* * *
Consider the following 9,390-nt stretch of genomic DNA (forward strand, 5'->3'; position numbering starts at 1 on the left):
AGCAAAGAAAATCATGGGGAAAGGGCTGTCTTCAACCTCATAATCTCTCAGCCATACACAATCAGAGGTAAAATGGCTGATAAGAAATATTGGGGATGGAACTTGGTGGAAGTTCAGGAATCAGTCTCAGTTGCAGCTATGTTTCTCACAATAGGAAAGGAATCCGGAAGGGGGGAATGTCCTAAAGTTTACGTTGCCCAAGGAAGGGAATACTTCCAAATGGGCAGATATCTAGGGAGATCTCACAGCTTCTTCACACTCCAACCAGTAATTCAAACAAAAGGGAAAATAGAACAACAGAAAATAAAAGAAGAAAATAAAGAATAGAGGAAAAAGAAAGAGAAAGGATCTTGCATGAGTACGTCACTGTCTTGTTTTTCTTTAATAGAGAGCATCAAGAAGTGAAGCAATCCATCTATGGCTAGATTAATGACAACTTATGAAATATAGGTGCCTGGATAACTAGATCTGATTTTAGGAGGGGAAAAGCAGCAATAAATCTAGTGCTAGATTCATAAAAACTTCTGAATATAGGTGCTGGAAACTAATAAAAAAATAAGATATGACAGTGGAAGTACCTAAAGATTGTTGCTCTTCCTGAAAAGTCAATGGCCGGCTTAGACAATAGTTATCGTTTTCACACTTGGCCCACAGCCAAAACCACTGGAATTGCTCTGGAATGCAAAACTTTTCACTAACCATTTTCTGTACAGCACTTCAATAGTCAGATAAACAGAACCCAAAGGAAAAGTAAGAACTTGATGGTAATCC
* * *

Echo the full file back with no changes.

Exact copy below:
Consider the following 9,390-nt stretch of genomic DNA (forward strand, 5'->3'; position numbering starts at 1 on the left):
AGCAAAGAAAATCATGGGGAAAGGGCTGTCTTCAACCTCATAATCTCTCAGCCATACACAATCAGAGGTAAAATGGCTGATAAGAAATATTGGGGATGGAACTTGGTGGAAGTTCAGGAATCAGTCTCAGTTGCAGCTATGTTTCTCACAATAGGAAAGGAATCCGGAAGGGGGGAATGTCCTAAAGTTTACGTTGCCCAAGGAAGGGAATACTTCCAAATGGGCAGATATCTAGGGAGATCTCACAGCTTCTTCACACTCCAACCAGTAATTCAAACAAAAGGGAAAATAGAACAACAGAAAATAAAAGAAGAAAATAAAGAATAGAGGAAAAAGAAAGAGAAAGGATCTTGCATGAGTACGTCACTGTCTTGTTTTTCTTTAATAGAGAGCATCAAGAAGTGAAGCAATCCATCTATGGCTAGATTAATGACAACTTATGAAATATAGGTGCCTGGATAACTAGATCTGATTTTAGGAGGGGAAAAGCAGCAATAAATCTAGTGCTAGATTCATAAAAACTTCTGAATATAGGTGCTGGAAACTAATAAAAAAATAAGATATGACAGTGGAAGTACCTAAAGATTGTTGCTCTTCCTGAAAAGTCAATGGCCGGCTTAGACAATAGTTATCGTTTTCACACTTGGCCCACAGCCAAAACCACTGGAATTGCTCTGGAATGCAAAACTTTTCACTAACCATTTTCTGTACAGCACTTCAATAGTCAGATAAACAGAACCCAAAGGAAAAGTAAGAACTTGATGGTAATCC